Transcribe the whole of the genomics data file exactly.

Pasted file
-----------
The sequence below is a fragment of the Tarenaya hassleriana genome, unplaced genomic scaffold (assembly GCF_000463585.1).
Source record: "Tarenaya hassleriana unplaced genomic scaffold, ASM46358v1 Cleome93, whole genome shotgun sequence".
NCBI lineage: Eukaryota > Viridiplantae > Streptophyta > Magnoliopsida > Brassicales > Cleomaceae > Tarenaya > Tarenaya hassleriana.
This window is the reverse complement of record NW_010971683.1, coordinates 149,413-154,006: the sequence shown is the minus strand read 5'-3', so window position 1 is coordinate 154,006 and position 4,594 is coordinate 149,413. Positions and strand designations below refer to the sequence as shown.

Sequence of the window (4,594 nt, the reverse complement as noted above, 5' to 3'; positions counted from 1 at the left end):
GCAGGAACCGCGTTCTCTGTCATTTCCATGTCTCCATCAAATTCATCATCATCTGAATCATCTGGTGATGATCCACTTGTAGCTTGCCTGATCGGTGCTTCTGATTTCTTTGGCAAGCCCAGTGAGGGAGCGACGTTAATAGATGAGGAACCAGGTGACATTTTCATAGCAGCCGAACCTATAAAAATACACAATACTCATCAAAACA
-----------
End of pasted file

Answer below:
The sequence below is a fragment of the Tarenaya hassleriana genome, unplaced genomic scaffold (assembly GCF_000463585.1).
Source record: "Tarenaya hassleriana unplaced genomic scaffold, ASM46358v1 Cleome93, whole genome shotgun sequence".
NCBI lineage: Eukaryota > Viridiplantae > Streptophyta > Magnoliopsida > Brassicales > Cleomaceae > Tarenaya > Tarenaya hassleriana.
This window is the reverse complement of record NW_010971683.1, coordinates 149,413-154,006: the sequence shown is the minus strand read 5'-3', so window position 1 is coordinate 154,006 and position 4,594 is coordinate 149,413. Positions and strand designations below refer to the sequence as shown.

Sequence of the window (4,594 nt, the reverse complement as noted above, 5' to 3'; positions counted from 1 at the left end):
GCAGGAACCGCGTTCTCTGTCATTTCCATGTCTCCATCAAATTCATCATCATCTGAATCATCTGGTGATGATCCACTTGTAGCTTGCCTGATCGGTGCTTCTGATTTCTTTGGCAAGCCCAGTGAGGGAGCGACGTTAATAGATGAGGAACCAGGTGACATTTTCATAGCAGCCGAACCTATAAAAATACACAATACTCATCAAAACA